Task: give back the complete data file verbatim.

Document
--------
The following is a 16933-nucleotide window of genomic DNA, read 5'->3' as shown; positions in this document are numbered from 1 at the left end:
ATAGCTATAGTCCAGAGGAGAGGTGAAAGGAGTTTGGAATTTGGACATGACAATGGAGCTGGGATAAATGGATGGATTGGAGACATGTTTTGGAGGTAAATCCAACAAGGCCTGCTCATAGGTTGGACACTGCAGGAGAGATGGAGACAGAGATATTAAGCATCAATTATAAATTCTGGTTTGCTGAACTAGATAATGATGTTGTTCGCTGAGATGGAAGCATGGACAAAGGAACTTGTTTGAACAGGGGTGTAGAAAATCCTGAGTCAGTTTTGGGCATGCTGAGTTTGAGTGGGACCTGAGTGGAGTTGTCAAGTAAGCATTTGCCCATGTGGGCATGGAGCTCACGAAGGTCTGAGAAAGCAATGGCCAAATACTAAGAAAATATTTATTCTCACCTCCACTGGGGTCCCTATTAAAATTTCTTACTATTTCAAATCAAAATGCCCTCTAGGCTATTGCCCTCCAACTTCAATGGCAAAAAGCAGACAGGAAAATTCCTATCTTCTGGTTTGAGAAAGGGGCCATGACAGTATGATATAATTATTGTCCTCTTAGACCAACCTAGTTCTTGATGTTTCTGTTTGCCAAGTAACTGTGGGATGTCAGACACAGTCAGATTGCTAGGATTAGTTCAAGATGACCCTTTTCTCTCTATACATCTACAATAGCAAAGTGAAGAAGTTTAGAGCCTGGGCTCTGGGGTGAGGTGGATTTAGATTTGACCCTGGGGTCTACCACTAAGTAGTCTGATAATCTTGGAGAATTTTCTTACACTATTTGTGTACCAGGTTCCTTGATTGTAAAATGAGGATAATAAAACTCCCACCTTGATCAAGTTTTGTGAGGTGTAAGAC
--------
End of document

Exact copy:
The following is a 16933-nucleotide window of genomic DNA, read 5'->3' as shown; positions in this document are numbered from 1 at the left end:
ATAGCTATAGTCCAGAGGAGAGGTGAAAGGAGTTTGGAATTTGGACATGACAATGGAGCTGGGATAAATGGATGGATTGGAGACATGTTTTGGAGGTAAATCCAACAAGGCCTGCTCATAGGTTGGACACTGCAGGAGAGATGGAGACAGAGATATTAAGCATCAATTATAAATTCTGGTTTGCTGAACTAGATAATGATGTTGTTCGCTGAGATGGAAGCATGGACAAAGGAACTTGTTTGAACAGGGGTGTAGAAAATCCTGAGTCAGTTTTGGGCATGCTGAGTTTGAGTGGGACCTGAGTGGAGTTGTCAAGTAAGCATTTGCCCATGTGGGCATGGAGCTCACGAAGGTCTGAGAAAGCAATGGCCAAATACTAAGAAAATATTTATTCTCACCTCCACTGGGGTCCCTATTAAAATTTCTTACTATTTCAAATCAAAATGCCCTCTAGGCTATTGCCCTCCAACTTCAATGGCAAAAAGCAGACAGGAAAATTCCTATCTTCTGGTTTGAGAAAGGGGCCATGACAGTATGATATAATTATTGTCCTCTTAGACCAACCTAGTTCTTGATGTTTCTGTTTGCCAAGTAACTGTGGGATGTCAGACACAGTCAGATTGCTAGGATTAGTTCAAGATGACCCTTTTCTCTCTATACATCTACAATAGCAAAGTGAAGAAGTTTAGAGCCTGGGCTCTGGGGTGAGGTGGATTTAGATTTGACCCTGGGGTCTACCACTAAGTAGTCTGATAATCTTGGAGAATTTTCTTACACTATTTGTGTACCAGGTTCCTTGATTGTAAAATGAGGATAATAAAACTCCCACCTTGATCAAGTTTTGTGAGGTGTAAGAC